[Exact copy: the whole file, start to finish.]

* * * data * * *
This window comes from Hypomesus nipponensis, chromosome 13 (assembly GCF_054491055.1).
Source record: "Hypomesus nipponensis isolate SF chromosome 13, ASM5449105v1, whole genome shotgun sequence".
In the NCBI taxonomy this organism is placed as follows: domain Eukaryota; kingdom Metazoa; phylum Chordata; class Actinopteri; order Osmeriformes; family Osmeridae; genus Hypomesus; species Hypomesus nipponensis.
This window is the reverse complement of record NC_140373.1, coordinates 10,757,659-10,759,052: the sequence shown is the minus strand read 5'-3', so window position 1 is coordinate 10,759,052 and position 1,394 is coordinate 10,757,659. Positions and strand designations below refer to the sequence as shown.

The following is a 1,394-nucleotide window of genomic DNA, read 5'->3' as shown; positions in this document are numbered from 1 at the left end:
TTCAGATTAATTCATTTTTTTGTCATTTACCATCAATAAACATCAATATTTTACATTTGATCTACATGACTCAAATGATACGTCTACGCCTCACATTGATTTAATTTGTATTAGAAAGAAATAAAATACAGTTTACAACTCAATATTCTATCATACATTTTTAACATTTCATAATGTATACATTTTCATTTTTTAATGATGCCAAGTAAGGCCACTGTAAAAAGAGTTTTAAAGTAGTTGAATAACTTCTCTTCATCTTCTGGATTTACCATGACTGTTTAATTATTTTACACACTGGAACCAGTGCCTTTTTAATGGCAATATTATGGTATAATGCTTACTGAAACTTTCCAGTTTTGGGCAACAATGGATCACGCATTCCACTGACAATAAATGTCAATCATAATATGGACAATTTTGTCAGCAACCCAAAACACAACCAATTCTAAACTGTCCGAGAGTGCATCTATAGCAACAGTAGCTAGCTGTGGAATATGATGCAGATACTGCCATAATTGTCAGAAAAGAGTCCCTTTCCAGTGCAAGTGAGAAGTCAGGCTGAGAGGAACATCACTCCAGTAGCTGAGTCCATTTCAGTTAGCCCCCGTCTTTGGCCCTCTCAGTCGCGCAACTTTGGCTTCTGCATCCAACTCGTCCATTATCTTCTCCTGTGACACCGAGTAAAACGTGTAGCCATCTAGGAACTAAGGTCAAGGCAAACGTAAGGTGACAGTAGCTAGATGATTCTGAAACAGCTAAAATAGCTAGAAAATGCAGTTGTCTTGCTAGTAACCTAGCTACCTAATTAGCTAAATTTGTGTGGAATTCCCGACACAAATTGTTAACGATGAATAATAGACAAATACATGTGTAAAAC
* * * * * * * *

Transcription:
This window comes from Hypomesus nipponensis, chromosome 13 (assembly GCF_054491055.1).
Source record: "Hypomesus nipponensis isolate SF chromosome 13, ASM5449105v1, whole genome shotgun sequence".
In the NCBI taxonomy this organism is placed as follows: domain Eukaryota; kingdom Metazoa; phylum Chordata; class Actinopteri; order Osmeriformes; family Osmeridae; genus Hypomesus; species Hypomesus nipponensis.
This window is the reverse complement of record NC_140373.1, coordinates 10,757,659-10,759,052: the sequence shown is the minus strand read 5'-3', so window position 1 is coordinate 10,759,052 and position 1,394 is coordinate 10,757,659. Positions and strand designations below refer to the sequence as shown.

The following is a 1,394-nucleotide window of genomic DNA, read 5'->3' as shown; positions in this document are numbered from 1 at the left end:
TTCAGATTAATTCATTTTTTTGTCATTTACCATCAATAAACATCAATATTTTACATTTGATCTACATGACTCAAATGATACGTCTACGCCTCACATTGATTTAATTTGTATTAGAAAGAAATAAAATACAGTTTACAACTCAATATTCTATCATACATTTTTAACATTTCATAATGTATACATTTTCATTTTTTAATGATGCCAAGTAAGGCCACTGTAAAAAGAGTTTTAAAGTAGTTGAATAACTTCTCTTCATCTTCTGGATTTACCATGACTGTTTAATTATTTTACACACTGGAACCAGTGCCTTTTTAATGGCAATATTATGGTATAATGCTTACTGAAACTTTCCAGTTTTGGGCAACAATGGATCACGCATTCCACTGACAATAAATGTCAATCATAATATGGACAATTTTGTCAGCAACCCAAAACACAACCAATTCTAAACTGTCCGAGAGTGCATCTATAGCAACAGTAGCTAGCTGTGGAATATGATGCAGATACTGCCATAATTGTCAGAAAAGAGTCCCTTTCCAGTGCAAGTGAGAAGTCAGGCTGAGAGGAACATCACTCCAGTAGCTGAGTCCATTTCAGTTAGCCCCCGTCTTTGGCCCTCTCAGTCGCGCAACTTTGGCTTCTGCATCCAACTCGTCCATTATCTTCTCCTGTGACACCGAGTAAAACGTGTAGCCATCTAGGAACTAAGGTCAAGGCAAACGTAAGGTGACAGTAGCTAGATGATTCTGAAACAGCTAAAATAGCTAGAAAATGCAGTTGTCTTGCTAGTAACCTAGCTACCTAATTAGCTAAATTTGTGTGGAATTCCCGACACAAATTGTTAACGATGAATAATAGACAAATACATGTGTAAAAC